Calling for Justice for Charleena Lyles: Hundreds of people gathered for a rally outside the housing complex where 30-year-old Lyles lived and was killed by police Sunday. Lyles called to report a burglary and two officers responded. The encounter began calmly and then escalated quickly. A transcript of audio from the scene released by Seattle Police includes one officer saying "tase her" and the other responding "I don't have a Taser." To Lyles' family, her death was murder. "If you have time to have that conversation, you are not in imminent danger," the family's attorney, James Bible, said. "You had time to do better than you did." At last night's rally, they remembered her and called for justice, sometimes between sobs. Below is full video from the rally and start of the march. More here.
Seattle Police Department Names Officers Who Shot Lyles: Steven McNew, hired in 2008, and Jason Anderson, hired in 2015. Crosscut's David Kroman reports that McNew had 40 hours of crisis intervention training and once received a
King County Is Leaving Money on the Table for Crisis Intervention Training: This story will make you furious. King County residents have, since 2005, been paying a sales tax to help fund crisis intervention training for officers throuhgout King County, but that money is not being spent, Crosscut reports. The $150,000 to $250,000 per year in unspent money over the last six years could have training 60 to 120 additional officers. Why? Crosscut: "Reasons for why the money isn’t being spent depends on who you ask: there’s a bottleneck at the academy; not enough departments have expressed interest in taking the classes; calculating schedules can be difficult."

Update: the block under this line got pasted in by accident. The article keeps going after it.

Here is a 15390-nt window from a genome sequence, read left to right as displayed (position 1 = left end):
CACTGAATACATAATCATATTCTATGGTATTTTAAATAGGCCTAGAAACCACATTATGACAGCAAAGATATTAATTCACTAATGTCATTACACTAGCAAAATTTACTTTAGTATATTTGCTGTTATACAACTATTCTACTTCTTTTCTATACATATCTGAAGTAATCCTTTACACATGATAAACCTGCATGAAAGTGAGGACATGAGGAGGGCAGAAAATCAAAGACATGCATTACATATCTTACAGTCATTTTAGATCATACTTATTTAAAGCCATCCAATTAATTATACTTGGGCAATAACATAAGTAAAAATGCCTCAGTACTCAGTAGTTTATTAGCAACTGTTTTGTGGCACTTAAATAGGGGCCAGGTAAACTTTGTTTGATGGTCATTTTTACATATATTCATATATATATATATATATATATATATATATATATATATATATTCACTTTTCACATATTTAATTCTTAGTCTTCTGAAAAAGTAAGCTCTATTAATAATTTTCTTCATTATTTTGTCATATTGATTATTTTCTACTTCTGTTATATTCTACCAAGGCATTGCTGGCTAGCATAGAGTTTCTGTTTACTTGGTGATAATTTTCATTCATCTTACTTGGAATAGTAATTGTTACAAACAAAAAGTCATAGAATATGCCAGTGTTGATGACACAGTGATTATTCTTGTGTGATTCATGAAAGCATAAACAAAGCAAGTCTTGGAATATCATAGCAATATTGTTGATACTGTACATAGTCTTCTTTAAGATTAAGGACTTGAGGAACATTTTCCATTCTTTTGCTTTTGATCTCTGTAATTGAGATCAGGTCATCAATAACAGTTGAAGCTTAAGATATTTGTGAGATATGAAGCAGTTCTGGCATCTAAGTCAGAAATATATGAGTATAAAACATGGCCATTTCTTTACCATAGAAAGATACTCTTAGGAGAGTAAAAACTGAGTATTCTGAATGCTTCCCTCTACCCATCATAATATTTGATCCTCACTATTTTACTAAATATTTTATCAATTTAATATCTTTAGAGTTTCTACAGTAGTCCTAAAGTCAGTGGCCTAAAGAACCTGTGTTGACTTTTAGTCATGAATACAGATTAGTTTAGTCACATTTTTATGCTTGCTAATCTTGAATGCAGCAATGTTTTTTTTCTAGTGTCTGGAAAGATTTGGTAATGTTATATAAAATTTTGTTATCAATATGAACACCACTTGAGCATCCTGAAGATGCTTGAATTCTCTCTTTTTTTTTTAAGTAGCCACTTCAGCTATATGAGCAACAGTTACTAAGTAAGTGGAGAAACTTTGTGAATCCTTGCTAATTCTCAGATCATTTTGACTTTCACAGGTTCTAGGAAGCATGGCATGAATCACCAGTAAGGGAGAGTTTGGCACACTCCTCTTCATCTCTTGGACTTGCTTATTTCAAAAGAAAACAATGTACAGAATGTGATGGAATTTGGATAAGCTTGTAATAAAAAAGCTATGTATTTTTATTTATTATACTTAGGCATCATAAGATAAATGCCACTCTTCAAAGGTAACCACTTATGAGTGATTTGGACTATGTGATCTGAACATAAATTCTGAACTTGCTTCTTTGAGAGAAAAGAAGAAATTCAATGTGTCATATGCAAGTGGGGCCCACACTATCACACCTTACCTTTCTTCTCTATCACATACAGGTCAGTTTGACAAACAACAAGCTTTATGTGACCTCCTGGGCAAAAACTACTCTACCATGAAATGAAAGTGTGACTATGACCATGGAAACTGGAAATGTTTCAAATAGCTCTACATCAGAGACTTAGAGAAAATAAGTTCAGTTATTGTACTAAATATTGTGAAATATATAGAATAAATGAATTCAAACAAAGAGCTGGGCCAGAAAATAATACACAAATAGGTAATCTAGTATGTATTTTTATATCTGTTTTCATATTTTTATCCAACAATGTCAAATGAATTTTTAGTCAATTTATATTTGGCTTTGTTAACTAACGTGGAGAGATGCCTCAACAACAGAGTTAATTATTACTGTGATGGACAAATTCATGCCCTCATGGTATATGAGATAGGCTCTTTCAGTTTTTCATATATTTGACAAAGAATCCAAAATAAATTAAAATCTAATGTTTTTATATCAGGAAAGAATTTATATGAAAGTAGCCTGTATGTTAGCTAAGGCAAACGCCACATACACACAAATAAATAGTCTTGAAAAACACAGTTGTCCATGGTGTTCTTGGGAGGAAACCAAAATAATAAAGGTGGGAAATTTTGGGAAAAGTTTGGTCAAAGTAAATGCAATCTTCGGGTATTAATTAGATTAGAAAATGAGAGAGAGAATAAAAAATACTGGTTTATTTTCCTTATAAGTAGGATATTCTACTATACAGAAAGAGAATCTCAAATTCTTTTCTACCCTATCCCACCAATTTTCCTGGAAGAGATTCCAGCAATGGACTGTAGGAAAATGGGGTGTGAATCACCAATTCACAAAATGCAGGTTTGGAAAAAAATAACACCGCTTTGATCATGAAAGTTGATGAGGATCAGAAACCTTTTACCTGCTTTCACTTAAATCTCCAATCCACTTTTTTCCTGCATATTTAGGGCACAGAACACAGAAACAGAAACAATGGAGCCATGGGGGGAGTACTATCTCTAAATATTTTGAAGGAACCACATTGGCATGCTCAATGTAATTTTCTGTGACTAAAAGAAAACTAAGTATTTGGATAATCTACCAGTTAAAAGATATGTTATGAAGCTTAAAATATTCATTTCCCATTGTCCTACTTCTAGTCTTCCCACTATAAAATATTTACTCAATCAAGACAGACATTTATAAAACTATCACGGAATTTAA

"Charleena Lyles Needed Health Care. Instead, She Was Killed." That's the headline on this New York Times opinion piece by Center for Policing Equity president Phillip Atiba Goff and Center for Policing Equity senior academic writer Kim Shayo Buchanan. "The United States has seen a stunning decline in resources devoted to public mental health—during the same time the nation adopted mass incarceration," the authors write. And the consequences of that have not hit everyone equally. "African-American people are at least as likely as white people to experience mental health distress but are half as likely to receive mental health treatment," they write.
Could Washington Finally Change Its Restrictive Laws on Prosecuting Cops? Maybe, reports the Seattle Times' Joe O'Sullivan from the state legislature. Advocates are expected to soon introduce a new initiative taking aim at language that makes it nearly impossible to prosecute cops who kill people in this state. And that possibility of an initiative is "putting pressure on some of the law-enforcement groups to reconsider," Democratic State Senator David Frockt told the Times.
Ossoff Lost: In last night's special election, Democrat Jon Ossoff lost his race for Georgia's 6th Congressional District to Republican Karen Handel. The race attracted national attention as a bellwether for Democrats in the wake of Trump and the result was not good. Handel won by more than four percentage points.